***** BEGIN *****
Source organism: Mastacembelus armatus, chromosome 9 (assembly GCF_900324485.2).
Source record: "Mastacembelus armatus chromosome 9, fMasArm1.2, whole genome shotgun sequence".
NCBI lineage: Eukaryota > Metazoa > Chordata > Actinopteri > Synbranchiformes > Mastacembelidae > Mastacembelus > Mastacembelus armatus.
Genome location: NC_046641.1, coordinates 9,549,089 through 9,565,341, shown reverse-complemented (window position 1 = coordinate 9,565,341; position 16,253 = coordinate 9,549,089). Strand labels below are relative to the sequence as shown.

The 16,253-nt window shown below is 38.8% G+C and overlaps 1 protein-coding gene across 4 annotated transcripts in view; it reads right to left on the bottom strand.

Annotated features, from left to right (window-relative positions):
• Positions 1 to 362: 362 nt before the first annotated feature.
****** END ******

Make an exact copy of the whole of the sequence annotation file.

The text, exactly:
Source organism: Mastacembelus armatus, chromosome 9 (assembly GCF_900324485.2).
Source record: "Mastacembelus armatus chromosome 9, fMasArm1.2, whole genome shotgun sequence".
NCBI lineage: Eukaryota > Metazoa > Chordata > Actinopteri > Synbranchiformes > Mastacembelidae > Mastacembelus > Mastacembelus armatus.
Genome location: NC_046641.1, coordinates 9,549,089 through 9,565,341, shown reverse-complemented (window position 1 = coordinate 9,565,341; position 16,253 = coordinate 9,549,089). Strand labels below are relative to the sequence as shown.

The 16,253-nt window shown below is 38.8% G+C and overlaps 1 protein-coding gene across 4 annotated transcripts in view; it reads right to left on the bottom strand.

Annotated features, from left to right (window-relative positions):
• Positions 1 to 362: 362 nt before the first annotated feature.